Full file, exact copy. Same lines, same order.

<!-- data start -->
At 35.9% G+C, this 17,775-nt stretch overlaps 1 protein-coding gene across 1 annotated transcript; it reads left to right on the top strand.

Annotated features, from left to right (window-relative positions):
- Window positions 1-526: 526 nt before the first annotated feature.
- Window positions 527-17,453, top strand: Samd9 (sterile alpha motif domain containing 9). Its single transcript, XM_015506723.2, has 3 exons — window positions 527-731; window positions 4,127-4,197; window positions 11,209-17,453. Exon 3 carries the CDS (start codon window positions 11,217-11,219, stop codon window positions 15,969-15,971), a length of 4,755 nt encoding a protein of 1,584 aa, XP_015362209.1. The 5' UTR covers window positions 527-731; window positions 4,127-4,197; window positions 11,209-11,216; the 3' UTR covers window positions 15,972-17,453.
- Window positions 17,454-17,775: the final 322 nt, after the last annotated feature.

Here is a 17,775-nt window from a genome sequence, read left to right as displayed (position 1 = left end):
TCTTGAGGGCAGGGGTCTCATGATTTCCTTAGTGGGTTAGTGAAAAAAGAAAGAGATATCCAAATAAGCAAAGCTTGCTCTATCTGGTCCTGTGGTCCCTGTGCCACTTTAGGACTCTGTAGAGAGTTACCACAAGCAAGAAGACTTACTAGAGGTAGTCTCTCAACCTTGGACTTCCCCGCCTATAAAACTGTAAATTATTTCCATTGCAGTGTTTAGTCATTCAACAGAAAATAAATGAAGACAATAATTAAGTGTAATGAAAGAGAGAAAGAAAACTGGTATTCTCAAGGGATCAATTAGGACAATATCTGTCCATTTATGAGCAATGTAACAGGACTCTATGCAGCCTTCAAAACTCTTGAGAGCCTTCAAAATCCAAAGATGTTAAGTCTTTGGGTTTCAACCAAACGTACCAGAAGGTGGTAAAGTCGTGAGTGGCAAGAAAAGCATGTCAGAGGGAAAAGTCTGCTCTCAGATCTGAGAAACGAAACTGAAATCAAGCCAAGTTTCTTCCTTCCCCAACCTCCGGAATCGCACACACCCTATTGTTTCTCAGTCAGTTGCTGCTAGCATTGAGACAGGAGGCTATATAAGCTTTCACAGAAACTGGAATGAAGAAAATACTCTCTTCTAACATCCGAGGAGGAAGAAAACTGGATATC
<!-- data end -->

At 35.9% G+C, this 17,775-nt stretch overlaps 1 protein-coding gene across 1 annotated transcript; it reads left to right on the top strand.

Annotated features, from left to right (window-relative positions):
- Window positions 1-526: 526 nt before the first annotated feature.
- Window positions 527-17,453, top strand: Samd9 (sterile alpha motif domain containing 9). Its single transcript, XM_015506723.2, has 3 exons — window positions 527-731; window positions 4,127-4,197; window positions 11,209-17,453. Exon 3 carries the CDS (start codon window positions 11,217-11,219, stop codon window positions 15,969-15,971), a length of 4,755 nt encoding a protein of 1,584 aa, XP_015362209.1. The 5' UTR covers window positions 527-731; window positions 4,127-4,197; window positions 11,209-11,216; the 3' UTR covers window positions 15,972-17,453.
- Window positions 17,454-17,775: the final 322 nt, after the last annotated feature.

Here is a 17,775-nt window from a genome sequence, read left to right as displayed (position 1 = left end):
TCTTGAGGGCAGGGGTCTCATGATTTCCTTAGTGGGTTAGTGAAAAAAGAAAGAGATATCCAAATAAGCAAAGCTTGCTCTATCTGGTCCTGTGGTCCCTGTGCCACTTTAGGACTCTGTAGAGAGTTACCACAAGCAAGAAGACTTACTAGAGGTAGTCTCTCAACCTTGGACTTCCCCGCCTATAAAACTGTAAATTATTTCCATTGCAGTGTTTAGTCATTCAACAGAAAATAAATGAAGACAATAATTAAGTGTAATGAAAGAGAGAAAGAAAACTGGTATTCTCAAGGGATCAATTAGGACAATATCTGTCCATTTATGAGCAATGTAACAGGACTCTATGCAGCCTTCAAAACTCTTGAGAGCCTTCAAAATCCAAAGATGTTAAGTCTTTGGGTTTCAACCAAACGTACCAGAAGGTGGTAAAGTCGTGAGTGGCAAGAAAAGCATGTCAGAGGGAAAAGTCTGCTCTCAGATCTGAGAAACGAAACTGAAATCAAGCCAAGTTTCTTCCTTCCCCAACCTCCGGAATCGCACACACCCTATTGTTTCTCAGTCAGTTGCTGCTAGCATTGAGACAGGAGGCTATATAAGCTTTCACAGAAACTGGAATGAAGAAAATACTCTCTTCTAACATCCGAGGAGGAAGAAAACTGGATATC